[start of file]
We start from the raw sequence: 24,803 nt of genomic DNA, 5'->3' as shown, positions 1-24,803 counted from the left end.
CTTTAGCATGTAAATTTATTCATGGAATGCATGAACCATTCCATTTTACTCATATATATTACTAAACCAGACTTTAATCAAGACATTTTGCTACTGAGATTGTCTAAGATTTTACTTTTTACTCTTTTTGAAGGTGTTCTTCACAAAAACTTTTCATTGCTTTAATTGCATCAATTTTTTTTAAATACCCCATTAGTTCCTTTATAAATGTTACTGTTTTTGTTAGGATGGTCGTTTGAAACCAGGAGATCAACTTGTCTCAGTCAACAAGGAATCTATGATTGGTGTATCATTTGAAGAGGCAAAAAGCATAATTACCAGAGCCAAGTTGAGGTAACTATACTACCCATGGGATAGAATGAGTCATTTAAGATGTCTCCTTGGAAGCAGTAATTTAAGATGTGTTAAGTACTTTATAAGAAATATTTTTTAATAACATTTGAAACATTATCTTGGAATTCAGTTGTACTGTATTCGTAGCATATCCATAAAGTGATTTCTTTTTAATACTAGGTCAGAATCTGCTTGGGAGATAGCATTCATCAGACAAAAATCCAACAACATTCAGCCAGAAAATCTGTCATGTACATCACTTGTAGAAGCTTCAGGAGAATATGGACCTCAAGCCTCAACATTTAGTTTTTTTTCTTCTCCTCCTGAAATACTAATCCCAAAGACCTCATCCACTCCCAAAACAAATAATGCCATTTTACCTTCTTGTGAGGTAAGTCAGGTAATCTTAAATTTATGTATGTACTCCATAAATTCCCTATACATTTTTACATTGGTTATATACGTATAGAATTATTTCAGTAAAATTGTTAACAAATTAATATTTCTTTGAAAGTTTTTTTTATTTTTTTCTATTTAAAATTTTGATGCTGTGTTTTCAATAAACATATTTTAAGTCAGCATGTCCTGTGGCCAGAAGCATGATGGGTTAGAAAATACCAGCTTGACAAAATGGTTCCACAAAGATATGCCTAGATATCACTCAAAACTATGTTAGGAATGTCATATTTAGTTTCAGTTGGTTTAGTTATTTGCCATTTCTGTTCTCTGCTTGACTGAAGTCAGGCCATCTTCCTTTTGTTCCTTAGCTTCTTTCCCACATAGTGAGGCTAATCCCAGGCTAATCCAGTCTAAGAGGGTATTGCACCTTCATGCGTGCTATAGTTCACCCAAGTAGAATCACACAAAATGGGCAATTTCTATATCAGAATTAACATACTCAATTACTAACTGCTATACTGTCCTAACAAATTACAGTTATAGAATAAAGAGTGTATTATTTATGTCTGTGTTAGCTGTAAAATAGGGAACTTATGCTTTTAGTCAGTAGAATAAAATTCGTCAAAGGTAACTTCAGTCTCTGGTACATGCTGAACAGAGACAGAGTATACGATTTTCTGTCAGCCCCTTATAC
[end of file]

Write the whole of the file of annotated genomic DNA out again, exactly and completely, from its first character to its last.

We start from the raw sequence: 24,803 nt of genomic DNA, 5'->3' as shown, positions 1-24,803 counted from the left end.
CTTTAGCATGTAAATTTATTCATGGAATGCATGAACCATTCCATTTTACTCATATATATTACTAAACCAGACTTTAATCAAGACATTTTGCTACTGAGATTGTCTAAGATTTTACTTTTTACTCTTTTTGAAGGTGTTCTTCACAAAAACTTTTCATTGCTTTAATTGCATCAATTTTTTTTAAATACCCCATTAGTTCCTTTATAAATGTTACTGTTTTTGTTAGGATGGTCGTTTGAAACCAGGAGATCAACTTGTCTCAGTCAACAAGGAATCTATGATTGGTGTATCATTTGAAGAGGCAAAAAGCATAATTACCAGAGCCAAGTTGAGGTAACTATACTACCCATGGGATAGAATGAGTCATTTAAGATGTCTCCTTGGAAGCAGTAATTTAAGATGTGTTAAGTACTTTATAAGAAATATTTTTTAATAACATTTGAAACATTATCTTGGAATTCAGTTGTACTGTATTCGTAGCATATCCATAAAGTGATTTCTTTTTAATACTAGGTCAGAATCTGCTTGGGAGATAGCATTCATCAGACAAAAATCCAACAACATTCAGCCAGAAAATCTGTCATGTACATCACTTGTAGAAGCTTCAGGAGAATATGGACCTCAAGCCTCAACATTTAGTTTTTTTTCTTCTCCTCCTGAAATACTAATCCCAAAGACCTCATCCACTCCCAAAACAAATAATGCCATTTTACCTTCTTGTGAGGTAAGTCAGGTAATCTTAAATTTATGTATGTACTCCATAAATTCCCTATACATTTTTACATTGGTTATATACGTATAGAATTATTTCAGTAAAATTGTTAACAAATTAATATTTCTTTGAAAGTTTTTTTTATTTTTTTCTATTTAAAATTTTGATGCTGTGTTTTCAATAAACATATTTTAAGTCAGCATGTCCTGTGGCCAGAAGCATGATGGGTTAGAAAATACCAGCTTGACAAAATGGTTCCACAAAGATATGCCTAGATATCACTCAAAACTATGTTAGGAATGTCATATTTAGTTTCAGTTGGTTTAGTTATTTGCCATTTCTGTTCTCTGCTTGACTGAAGTCAGGCCATCTTCCTTTTGTTCCTTAGCTTCTTTCCCACATAGTGAGGCTAATCCCAGGCTAATCCAGTCTAAGAGGGTATTGCACCTTCATGCGTGCTATAGTTCACCCAAGTAGAATCACACAAAATGGGCAATTTCTATATCAGAATTAACATACTCAATTACTAACTGCTATACTGTCCTAACAAATTACAGTTATAGAATAAAGAGTGTATTATTTATGTCTGTGTTAGCTGTAAAATAGGGAACTTATGCTTTTAGTCAGTAGAATAAAATTCGTCAAAGGTAACTTCAGTCTCTGGTACATGCTGAACAGAGACAGAGTATACGATTTTCTGTCAGCCCCTTATAC